Tamara Gupper, Goethe University Frankfurt
Roos Keja, Goethe University Frankfurt and Utrecht University
Since the rapid adoption of mobile technologies in Africa, the initial euphoria about their
potential for development has been complemented with more ambiguous accounts. This
panel focuses on the role of mobile technologies in Africa, inviting empirically informed
contributions that challenge assumptions about their social and political impact.
After the first dust has settled about the rapid adoption of new ICT by African users, especially mobile phones, the initial euphoria on their potential for economic, political and social development has been complemented with more ambiguous accounts. This panel focuses on the highly volatile research subject of mobile technologies in Africa, challenging assumptions about their impact on society. In what has become known as ICT-4-Development (ICT4D), it is often assumed that easier access to information and long-distance communication would logically lead to improvements in different aspects of people’s life. However, the unfolding research field on the impact of mobile phones in Africa indicates that mobile phones are appropriated in manifold and ambiguous ways.
When considering political participation for example, access to social media is considered to be a catalyst for a free exchange of opinion and democratization processes, thereby
potentially ‘giving voice’ to people who might otherwise not have access to debates. However, this is not evident in contexts where movement within social and political hierarchies is restricted. Mobile technologies as medium for information exchange and expression both exist within and shape local power structures. Their usage also has a material component, such as users’ economic means or availability of infrastructure. Mobile technologies exist in urban, rural and transnational environments, and can contribute both to confirming and weakening their interlinkages.
In light of mobile technologies in Africa, this panel focuses on the ways in which social
hierarchies, power structures and established practices change through their usages, thereby overcoming simplistic assumptions. Can we discern how mobile technologies challenge or reconfirm existing structures and social processes, or might there not even be an apparent change? This panel invites empirically informed contributions on social effects of mobile technologies in different thematic areas, such as civil society, politics, economics, health or education.
01 Sarah Chiumbu: The public sphere is no longer rational: Mobile phones and the weaponisation of social media in urban Africa
Majorities in sub-Saharan Africa own mobile phones. Ownership of affordable smartphones is also growing. The smartphones have revolutionised and democratised access to information and means of expressions for the majority of Africans across the continent. Social media platforms – most significantly, Twitter and Facebook – are making room for citizen agency and have given a voice to many citizens, especially in those countries where freedom of expression is curtailed. Twitter, most specifically, with its relatively low bandwidth consumption, provides an essential platform for political discourse in Africa. The prevalence of mobile phones and increased access was previously viewed as an opportunity for citizens to engage in participatory communication and to advance deliberative democracy. Studies in this area expressed optimism that the explosion in the use of mobile technologies in Africa would boost democratization. However, social media platforms are increasingly becoming sites for the suppression of free expression to the extent that healthy political discourse is under threat.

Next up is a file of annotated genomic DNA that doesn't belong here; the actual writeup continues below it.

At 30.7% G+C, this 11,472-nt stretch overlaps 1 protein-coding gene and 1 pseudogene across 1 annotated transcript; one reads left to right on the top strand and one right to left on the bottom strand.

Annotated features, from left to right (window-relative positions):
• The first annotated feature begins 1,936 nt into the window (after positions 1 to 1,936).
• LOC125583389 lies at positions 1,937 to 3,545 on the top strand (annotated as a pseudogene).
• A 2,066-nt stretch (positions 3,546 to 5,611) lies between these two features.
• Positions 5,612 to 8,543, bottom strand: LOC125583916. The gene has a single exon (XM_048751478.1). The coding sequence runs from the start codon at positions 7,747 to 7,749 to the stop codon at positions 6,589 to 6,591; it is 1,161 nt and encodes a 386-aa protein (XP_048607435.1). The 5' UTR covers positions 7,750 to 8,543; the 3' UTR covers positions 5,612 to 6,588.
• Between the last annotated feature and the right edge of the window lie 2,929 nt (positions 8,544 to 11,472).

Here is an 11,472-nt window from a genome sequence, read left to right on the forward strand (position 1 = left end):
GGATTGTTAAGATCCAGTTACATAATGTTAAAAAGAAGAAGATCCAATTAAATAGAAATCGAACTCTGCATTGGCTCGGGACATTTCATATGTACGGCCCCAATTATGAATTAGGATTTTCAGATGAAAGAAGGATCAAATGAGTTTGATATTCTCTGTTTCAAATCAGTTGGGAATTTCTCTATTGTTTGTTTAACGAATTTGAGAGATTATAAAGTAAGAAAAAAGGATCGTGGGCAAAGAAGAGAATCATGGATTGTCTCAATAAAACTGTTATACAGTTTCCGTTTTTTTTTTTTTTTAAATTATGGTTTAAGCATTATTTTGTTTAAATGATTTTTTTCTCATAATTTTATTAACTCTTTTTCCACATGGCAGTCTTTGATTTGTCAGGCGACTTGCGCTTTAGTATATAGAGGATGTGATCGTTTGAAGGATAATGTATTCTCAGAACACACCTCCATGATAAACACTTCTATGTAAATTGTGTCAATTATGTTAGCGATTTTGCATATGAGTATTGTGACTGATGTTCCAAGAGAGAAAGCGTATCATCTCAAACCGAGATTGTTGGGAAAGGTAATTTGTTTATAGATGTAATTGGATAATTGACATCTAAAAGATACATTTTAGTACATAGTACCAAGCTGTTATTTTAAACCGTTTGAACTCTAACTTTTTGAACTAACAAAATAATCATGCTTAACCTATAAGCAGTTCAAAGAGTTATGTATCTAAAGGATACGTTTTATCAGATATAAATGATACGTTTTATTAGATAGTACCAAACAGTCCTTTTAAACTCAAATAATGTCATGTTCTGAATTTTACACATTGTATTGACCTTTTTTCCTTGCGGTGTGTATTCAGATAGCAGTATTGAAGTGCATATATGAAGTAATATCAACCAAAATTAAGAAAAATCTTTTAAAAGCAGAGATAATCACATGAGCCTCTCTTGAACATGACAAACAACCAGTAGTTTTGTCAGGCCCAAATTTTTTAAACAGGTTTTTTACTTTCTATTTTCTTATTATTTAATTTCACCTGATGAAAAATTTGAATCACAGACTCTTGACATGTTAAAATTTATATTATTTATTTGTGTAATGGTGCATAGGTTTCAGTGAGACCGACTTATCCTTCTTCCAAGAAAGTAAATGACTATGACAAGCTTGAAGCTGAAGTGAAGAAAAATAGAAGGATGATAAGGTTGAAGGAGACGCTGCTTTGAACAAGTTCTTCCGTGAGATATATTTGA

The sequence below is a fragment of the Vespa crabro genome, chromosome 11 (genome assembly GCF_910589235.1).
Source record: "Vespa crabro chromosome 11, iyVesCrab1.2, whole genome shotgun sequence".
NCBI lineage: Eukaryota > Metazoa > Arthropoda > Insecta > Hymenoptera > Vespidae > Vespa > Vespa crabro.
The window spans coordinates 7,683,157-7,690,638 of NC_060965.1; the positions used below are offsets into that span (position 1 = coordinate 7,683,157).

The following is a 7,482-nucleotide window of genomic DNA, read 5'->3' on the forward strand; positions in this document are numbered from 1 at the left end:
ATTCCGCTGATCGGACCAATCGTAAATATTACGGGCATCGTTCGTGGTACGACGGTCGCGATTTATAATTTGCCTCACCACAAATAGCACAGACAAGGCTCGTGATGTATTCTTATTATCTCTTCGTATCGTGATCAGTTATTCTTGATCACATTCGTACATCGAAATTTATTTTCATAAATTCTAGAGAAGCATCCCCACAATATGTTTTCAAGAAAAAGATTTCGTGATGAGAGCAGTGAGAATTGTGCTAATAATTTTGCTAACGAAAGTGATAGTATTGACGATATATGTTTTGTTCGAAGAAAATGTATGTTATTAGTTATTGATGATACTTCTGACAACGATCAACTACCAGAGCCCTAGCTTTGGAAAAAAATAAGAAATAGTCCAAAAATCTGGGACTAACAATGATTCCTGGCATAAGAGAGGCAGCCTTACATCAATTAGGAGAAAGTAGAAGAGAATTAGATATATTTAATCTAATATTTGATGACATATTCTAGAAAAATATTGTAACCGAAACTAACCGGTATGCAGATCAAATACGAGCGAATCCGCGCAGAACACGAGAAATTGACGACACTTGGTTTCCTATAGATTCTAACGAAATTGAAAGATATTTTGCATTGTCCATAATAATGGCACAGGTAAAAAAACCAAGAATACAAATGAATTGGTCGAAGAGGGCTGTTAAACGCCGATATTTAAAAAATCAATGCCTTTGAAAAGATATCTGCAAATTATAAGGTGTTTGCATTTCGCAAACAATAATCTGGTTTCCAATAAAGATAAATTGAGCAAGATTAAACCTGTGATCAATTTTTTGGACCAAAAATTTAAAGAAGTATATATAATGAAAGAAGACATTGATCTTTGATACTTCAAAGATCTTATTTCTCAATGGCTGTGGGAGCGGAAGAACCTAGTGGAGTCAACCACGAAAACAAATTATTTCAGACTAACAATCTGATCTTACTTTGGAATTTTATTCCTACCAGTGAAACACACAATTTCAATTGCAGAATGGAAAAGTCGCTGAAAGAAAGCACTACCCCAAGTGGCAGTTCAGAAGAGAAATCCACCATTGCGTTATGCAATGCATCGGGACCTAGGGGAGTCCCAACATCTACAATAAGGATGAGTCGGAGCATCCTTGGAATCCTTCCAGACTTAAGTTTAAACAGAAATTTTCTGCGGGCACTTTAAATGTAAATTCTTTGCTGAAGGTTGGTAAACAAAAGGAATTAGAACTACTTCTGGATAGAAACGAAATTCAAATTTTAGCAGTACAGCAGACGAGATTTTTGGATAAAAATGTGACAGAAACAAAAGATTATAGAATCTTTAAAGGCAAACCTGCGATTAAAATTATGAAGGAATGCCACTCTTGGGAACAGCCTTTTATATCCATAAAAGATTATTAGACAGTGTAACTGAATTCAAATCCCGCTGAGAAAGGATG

This paper intends to analyse this phenomenon in the context of elections in South Africa and Zimbabwe. The choice of elections is because they have dominated political conversations on Twitter across the continent. Using the 2019 South Africa and 2018 Zimbabwe elections respectively as case studies, the paper analyses how a small but a vocal minority, armed with a smartphone, can make a significant impact on the broader public sphere resulting in what Richard Seymour (2019) refers to as “networked fascism”. Anti-democratic and often violent forms of participation define political discourse. In both South Africa and Zimbabwe, “online warriors” emerged during the elections in support of the different main political parties. This development has brought attention to how mobile phones are reconfiguring political participation and shaping electoral outcomes. Although in both countries, most people are not on social media due to digital inequalities, social media influences what is on TV, radio and newspapers, where most people get their news, and thus it plays a critical role.
Sarah Chiumbu is an Associate Professor in the School of Communication, University of Johannesburg, South Africa.
02 Dércio Tsandzana: Noise on the social networks, no action on the streets: how young people participate in Mozambique?
Since the 'Arab Spring', many initiatives have been multiplied in Africa as strategy of political protest, mobilized by young people mostly living in urban areas with access to the Internet.
Mozambique is a country where young people (mostly between 18-35) represent a large demography of the population while the access to the Internet tends to increase. However, the possibility and will to protest is not in the same tendency. In fact, since the 2016 demonstrations in Maputo City, there has been no concrete demonstration in the streets, but on the other hand ‘political comments’ are growing on the Internet and social networks. In this proposal, we intend to understand two angles of analysis: (1) the reasons behind the decrease of the street mobilization, in substitution of the presence on the social networks; (2) the impact of young people political participation on the social networks in the urban space. For its concretization, based on a qualitative and ethnographic perspective, a fieldwork/research was carried out between 2018 and 2019 in three cities of Mozambique: Maputo, Beira and Nampula.